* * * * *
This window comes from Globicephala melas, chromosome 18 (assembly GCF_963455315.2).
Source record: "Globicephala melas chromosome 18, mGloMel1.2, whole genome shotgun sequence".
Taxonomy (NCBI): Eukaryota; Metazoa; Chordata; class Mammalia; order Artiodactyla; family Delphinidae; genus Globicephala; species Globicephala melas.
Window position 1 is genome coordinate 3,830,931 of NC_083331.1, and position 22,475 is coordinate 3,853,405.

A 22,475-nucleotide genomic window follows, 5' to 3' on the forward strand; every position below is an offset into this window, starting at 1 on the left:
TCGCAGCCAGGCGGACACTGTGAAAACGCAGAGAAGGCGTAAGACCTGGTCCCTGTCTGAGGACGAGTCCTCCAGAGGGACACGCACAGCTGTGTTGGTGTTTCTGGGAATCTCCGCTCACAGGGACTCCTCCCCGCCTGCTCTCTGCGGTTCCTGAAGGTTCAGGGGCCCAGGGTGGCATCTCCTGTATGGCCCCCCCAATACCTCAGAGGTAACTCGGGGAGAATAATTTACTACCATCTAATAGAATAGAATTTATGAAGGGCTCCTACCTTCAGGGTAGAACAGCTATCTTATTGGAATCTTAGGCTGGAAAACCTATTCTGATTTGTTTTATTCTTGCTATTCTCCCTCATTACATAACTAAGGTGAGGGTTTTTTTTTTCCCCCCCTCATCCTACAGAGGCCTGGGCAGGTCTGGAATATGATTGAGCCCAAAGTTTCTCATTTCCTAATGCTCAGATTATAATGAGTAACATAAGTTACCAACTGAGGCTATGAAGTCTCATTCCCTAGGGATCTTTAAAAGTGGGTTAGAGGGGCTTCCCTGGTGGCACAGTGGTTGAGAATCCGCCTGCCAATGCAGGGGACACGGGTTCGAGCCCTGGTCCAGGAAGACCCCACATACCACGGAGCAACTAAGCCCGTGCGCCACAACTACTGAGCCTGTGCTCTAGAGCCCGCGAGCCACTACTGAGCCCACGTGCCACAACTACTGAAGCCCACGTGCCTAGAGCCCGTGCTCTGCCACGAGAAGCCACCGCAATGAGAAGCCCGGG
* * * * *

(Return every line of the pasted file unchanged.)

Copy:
This window comes from Globicephala melas, chromosome 18 (assembly GCF_963455315.2).
Source record: "Globicephala melas chromosome 18, mGloMel1.2, whole genome shotgun sequence".
Taxonomy (NCBI): Eukaryota; Metazoa; Chordata; class Mammalia; order Artiodactyla; family Delphinidae; genus Globicephala; species Globicephala melas.
Window position 1 is genome coordinate 3,830,931 of NC_083331.1, and position 22,475 is coordinate 3,853,405.

A 22,475-nucleotide genomic window follows, 5' to 3' on the forward strand; every position below is an offset into this window, starting at 1 on the left:
TCGCAGCCAGGCGGACACTGTGAAAACGCAGAGAAGGCGTAAGACCTGGTCCCTGTCTGAGGACGAGTCCTCCAGAGGGACACGCACAGCTGTGTTGGTGTTTCTGGGAATCTCCGCTCACAGGGACTCCTCCCCGCCTGCTCTCTGCGGTTCCTGAAGGTTCAGGGGCCCAGGGTGGCATCTCCTGTATGGCCCCCCCAATACCTCAGAGGTAACTCGGGGAGAATAATTTACTACCATCTAATAGAATAGAATTTATGAAGGGCTCCTACCTTCAGGGTAGAACAGCTATCTTATTGGAATCTTAGGCTGGAAAACCTATTCTGATTTGTTTTATTCTTGCTATTCTCCCTCATTACATAACTAAGGTGAGGGTTTTTTTTTTCCCCCCCTCATCCTACAGAGGCCTGGGCAGGTCTGGAATATGATTGAGCCCAAAGTTTCTCATTTCCTAATGCTCAGATTATAATGAGTAACATAAGTTACCAACTGAGGCTATGAAGTCTCATTCCCTAGGGATCTTTAAAAGTGGGTTAGAGGGGCTTCCCTGGTGGCACAGTGGTTGAGAATCCGCCTGCCAATGCAGGGGACACGGGTTCGAGCCCTGGTCCAGGAAGACCCCACATACCACGGAGCAACTAAGCCCGTGCGCCACAACTACTGAGCCTGTGCTCTAGAGCCCGCGAGCCACTACTGAGCCCACGTGCCACAACTACTGAAGCCCACGTGCCTAGAGCCCGTGCTCTGCCACGAGAAGCCACCGCAATGAGAAGCCCGGG